Rolf Ransenberg papers
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Scope and Contents
The Rolf Ransenberg papers consists of the correspondence from the Ransenberg family to their son Rolf, who was in the United States. The letters are personal in nature, and often contain notes from everyone in the family, including all of the other children, since Rolf was the oldest. They range in length from shorter notes to longer letters, but are nonetheless frequent and consistent throughout the period from 1938-1941. In addition to the letters, there are also some personal documents that belonged to Rolf and Friedel Ransenberg, including paperwork regarding Rolf's service in the U.S. Army during World War II.
- Creation: 1937-1947
Language of Materials
Conditions Governing Access
COLLECTION STORED OFF-SITE. Advance notice required for access.
Conditions Governing Use
All requests for permission to publish or quote from manuscripts must be submitted in writing to the Manuscripts Librarian. Permission for publication is given on behalf of Special Collections as the owner of the physical items and is not intended to include or imply permission of the copyright holder, which must also be obtained.
Biographical / Historical
Rolf (also known as Ralph) Ransenberg was the oldest of Jakob and Matilde Ransenberg's six children. Friedel, the second brother, was born in 1925. Guenther was born in 1926, followed by Karl-Heinz in 1928, Alfred in 1932, and the only daughter, Inge, in 1934. Jakob Ransenberg, the head of the family, owned and ran a butchery in Wennemen, a town near the city of Meschede in Germany. However, with the Nazi's rise to power, the family's lives changed permanently and rapidly. Jakob was forced to close his butcher's shop due to the 1936 ordinance that prohibited Jews from owning businesses. The oldest son, Rolf, was able to take part in a 1938 Kindertransport to the United States--one of a relatively few children from Germany who were able to--and from then on lived with Max and Rosalie Loeb in Kansas City, MO. The rest of the family, who had remained in Wennemen despite the persecution they faced, wrote regularly to Rolf, Max, and Rosalie from 1938-1941.
However, in March of 1942, the lives of the Ransenbergs changed permanently. While on a lunch break, Guenther got into an amiable snowball fight with some friends. As they were throwing snowballs, one of his accidentally hit the daughter of a local S.S. officer. Soon, Guenther was arrested, placed in a concentration camp as a prisoner, and soon after hung for his "crime." Matilde Ransenberg died mere weeks afterward, likely of a broken heart. Friedel ended up being sent directly to a concentration camp, and Jakob, Alfred, and Inge were sent to the Theresienstadt ghetto. From there, the three of them were transported to Auschwitz, where all three were killed in about 1944. Not much is known about Karl-Heinz's fate, outside of that he too was killed in a camp in about 1944.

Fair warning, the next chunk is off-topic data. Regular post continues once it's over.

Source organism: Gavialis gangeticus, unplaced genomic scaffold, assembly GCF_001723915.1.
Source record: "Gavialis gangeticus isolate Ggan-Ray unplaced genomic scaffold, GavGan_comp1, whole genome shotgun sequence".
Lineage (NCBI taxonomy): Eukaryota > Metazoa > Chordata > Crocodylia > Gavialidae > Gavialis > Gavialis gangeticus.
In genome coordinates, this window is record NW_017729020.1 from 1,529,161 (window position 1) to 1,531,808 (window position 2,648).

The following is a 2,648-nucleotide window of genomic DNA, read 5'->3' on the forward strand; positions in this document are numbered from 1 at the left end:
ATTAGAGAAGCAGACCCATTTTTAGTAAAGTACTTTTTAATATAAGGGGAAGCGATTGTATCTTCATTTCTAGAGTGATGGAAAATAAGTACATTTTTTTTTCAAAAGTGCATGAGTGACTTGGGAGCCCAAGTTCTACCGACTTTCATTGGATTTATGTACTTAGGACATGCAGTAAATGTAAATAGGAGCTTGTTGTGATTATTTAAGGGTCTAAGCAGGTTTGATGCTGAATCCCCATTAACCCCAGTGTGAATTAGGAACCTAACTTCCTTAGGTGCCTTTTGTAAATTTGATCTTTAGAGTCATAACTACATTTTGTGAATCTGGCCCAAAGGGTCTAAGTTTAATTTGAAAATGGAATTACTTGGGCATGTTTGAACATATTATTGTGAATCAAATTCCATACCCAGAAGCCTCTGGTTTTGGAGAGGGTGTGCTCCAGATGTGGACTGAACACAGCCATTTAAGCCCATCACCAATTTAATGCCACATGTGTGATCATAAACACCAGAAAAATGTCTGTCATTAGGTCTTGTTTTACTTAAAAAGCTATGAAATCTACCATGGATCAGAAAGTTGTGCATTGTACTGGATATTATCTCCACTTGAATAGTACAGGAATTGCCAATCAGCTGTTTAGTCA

Still in Kansas City, Rolf enlisted in the U.S. Army, eventually earning a Purple Heart in December of 1944. Friedel miraculously survived spending about four years in different concentration and work camps, including Auschwitz, despite being only 16-20 years old. He and Rolf were the only two from the Ransenberg family of eight to survive World War II and the Holocaust.
0.42 Linear Feet (1 box)
Correspondence and personal documents, 1937-1947, created and collected by Rolf Ransenberg. Consisting chiefly of correspondence from the Ransenberg family in Wanneman, Germany to their son Rolf in the United States, the papers also contain along with some personal documents of Rolf and Friedel Ransenberg. The Ransenberg family consisted of Jakob, Matilde, Rolf, Friedel, Guenther, Alfred, Karl-Heinz, and Inge. Jakob, the father, was a butcher; he was married to Mathilde, with whom he had six children. Rolf, the oldest son, was sent to the United States in 1938, and he kept up correspondence with his family until about 1941. Eventually, six out of the eight family members were killed by the Nazis between 1942-1944.
Immediate Source of Acquisition
Gift of Nora Beraja, August 13, 2015.
- Finding aid for the Rolf Ransenberg papers
- Emily Hodgkins
- 2015 November
- Description rules
- Describing Archives: A Content Standard
- Language of description
- Script of description
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